Thursday, August 21, 2014
04:00 PM - 05:00 PM
Over the past three days of intense discussion you've seen and heard about dozens of new databases and technology options available to you. You probably also missed at least as many again because of the sessions in rooms you could not attend. Hopefully you're less confused than before, but before you leave San Jose how about you take a few extra minutes to make sense of this plethora of opportunities now available to you?
Panelists will join us from the major strands of the conference program - NoSQL, Semantics and Cognitive Computing - to share some of the key points and highlights they learned. The discussion will consider the upside of this multi-database, polyglot environment versus (perhaps) the downside of increased complexity and variety. Is it always optimal to use the "best tool for the job"? Can you realistically learn about all of the options and make an informed decision about what you need for your next project?
Dan McCreary is an enterprise data architect and author specializing in emerging database technologies. He has worked at Bell Labs, with Steve Jobs at NeXT Computer as well as founding his own consulting firm of over 75 people. His background includes topics such as high performance computing, programming languages, databases and XML standards. He has published articles on the semantic web, metadata registries, US Federal XML standards, XForms, XQuery and XRX. He is co-chair of the NoSQL Now! Conference and a co-author of the book "Making Sense of NoSQL" by Manning Publications.
April Reeve has spent the last 25 years working as an enterprise architect and program manager. Now she is incorporating her enterprise data management knowledge in new Big Data and Advanced Analytics implementations.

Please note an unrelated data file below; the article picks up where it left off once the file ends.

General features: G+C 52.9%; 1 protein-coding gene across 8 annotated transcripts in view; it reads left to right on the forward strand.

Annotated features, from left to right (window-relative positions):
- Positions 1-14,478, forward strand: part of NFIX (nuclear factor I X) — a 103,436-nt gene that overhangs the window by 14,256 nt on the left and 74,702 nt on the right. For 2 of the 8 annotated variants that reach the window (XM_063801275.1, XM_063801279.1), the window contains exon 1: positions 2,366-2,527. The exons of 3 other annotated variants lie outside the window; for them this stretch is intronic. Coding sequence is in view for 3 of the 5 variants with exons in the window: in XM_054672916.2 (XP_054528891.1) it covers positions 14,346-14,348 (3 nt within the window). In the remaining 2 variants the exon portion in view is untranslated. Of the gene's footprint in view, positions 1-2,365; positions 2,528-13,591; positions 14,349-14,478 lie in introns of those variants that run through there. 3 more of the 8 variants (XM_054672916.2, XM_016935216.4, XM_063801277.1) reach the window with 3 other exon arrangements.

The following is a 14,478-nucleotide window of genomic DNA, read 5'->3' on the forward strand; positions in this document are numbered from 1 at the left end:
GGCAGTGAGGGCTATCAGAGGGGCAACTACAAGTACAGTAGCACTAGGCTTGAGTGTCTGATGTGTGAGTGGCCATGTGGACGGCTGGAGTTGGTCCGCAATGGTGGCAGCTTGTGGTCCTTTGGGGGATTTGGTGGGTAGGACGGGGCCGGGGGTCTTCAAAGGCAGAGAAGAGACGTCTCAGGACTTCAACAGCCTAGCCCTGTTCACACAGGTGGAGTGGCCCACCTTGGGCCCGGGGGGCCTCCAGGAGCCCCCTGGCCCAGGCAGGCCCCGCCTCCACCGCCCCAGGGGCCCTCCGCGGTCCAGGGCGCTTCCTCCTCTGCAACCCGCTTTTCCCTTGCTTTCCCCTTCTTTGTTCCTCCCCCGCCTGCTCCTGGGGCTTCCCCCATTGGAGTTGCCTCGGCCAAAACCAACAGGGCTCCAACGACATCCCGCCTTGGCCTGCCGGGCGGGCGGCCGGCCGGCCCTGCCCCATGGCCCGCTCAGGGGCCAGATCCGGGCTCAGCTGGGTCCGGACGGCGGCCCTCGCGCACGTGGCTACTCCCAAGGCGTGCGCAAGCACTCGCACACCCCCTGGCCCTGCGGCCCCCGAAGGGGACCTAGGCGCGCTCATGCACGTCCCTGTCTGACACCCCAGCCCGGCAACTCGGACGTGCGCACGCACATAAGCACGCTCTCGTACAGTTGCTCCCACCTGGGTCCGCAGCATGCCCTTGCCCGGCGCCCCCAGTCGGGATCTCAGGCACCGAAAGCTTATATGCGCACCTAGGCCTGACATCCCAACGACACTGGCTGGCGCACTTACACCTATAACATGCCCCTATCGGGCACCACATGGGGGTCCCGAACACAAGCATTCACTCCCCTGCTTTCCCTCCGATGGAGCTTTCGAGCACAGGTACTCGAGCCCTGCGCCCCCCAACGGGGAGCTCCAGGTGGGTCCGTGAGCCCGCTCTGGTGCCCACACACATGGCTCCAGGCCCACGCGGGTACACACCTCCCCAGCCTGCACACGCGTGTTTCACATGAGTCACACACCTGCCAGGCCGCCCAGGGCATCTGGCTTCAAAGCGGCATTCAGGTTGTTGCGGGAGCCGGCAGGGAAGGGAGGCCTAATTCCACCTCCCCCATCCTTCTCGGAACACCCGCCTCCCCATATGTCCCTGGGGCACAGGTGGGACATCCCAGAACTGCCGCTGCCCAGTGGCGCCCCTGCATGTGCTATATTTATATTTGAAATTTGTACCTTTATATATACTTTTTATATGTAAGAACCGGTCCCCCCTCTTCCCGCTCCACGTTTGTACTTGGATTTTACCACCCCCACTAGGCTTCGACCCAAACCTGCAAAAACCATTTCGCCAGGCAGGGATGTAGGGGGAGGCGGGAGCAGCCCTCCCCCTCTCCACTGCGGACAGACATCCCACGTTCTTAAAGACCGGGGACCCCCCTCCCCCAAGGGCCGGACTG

April is an expert in multiple Data disciplines including Data Integration, Big Data, Data Conversion, Data Warehousing, Business Intelligence, Master Data Management, and Data Governance.
Michael Bowers is principal enterprise data architect at the LDS Church. He has spent over 20 years as an enterprise architect, software developer, and database architect.
In 2008, Michael brought the MarkLogic NoSQL database to LDS. Today it delivers 1.8 TB of data to 95 million annual visitors with billions of page hits across 182 websites, transactional applications, and web services.
David Booth is an independent consultant and senior software architect at both Hawaii Resource Group and Rancho BioSciences, using Semantic Web technology to make healthcare and biomedical data interoperable between diverse systems. He previously worked at KnowMED, using Semantic Web technology for healthcare quality-of-care and clinical outcomes measurement, and at PanGenX, applying Semantic Web technology to genomics in support of personalized medicine. Before that he worked on Cleveland Clinic's SemanticDB project, which uses RDF and other semantic technologies to perform cardiovascular research. Prior to that, he was a software architect at HP Software, where his primary focus was emerging technologies. He was a W3C Fellow from 2002 to 2005, where he worked on Web Services standards before becoming involved in Semantic Web technology. He has been programming for many years using a variety of programming languages and operating systems. He holds a PhD in Computer Science from UCLA.
Serial Entrepreneur, Joe is CoFounder of, Diamond Web Services, a software development shop in Venice. He has 20+ years of software development experience; working on projects spanning Search Engine technology, Performance Management, scaling Wide Area Networks; for Internet backbone providers, Investment Banks, Telcos & Media. Joe has served/serves on the advisory boards of leading development industry conferences including Zendcon & SemtechBiz, as well as Cross Campus, a growing force in the startup community.
Joe is an organizer of several technology oriented meetup groups in Los Angeles and CoFounded Global Accessibility Awareness Day, bridging the gap between disabled citizens and the Internet.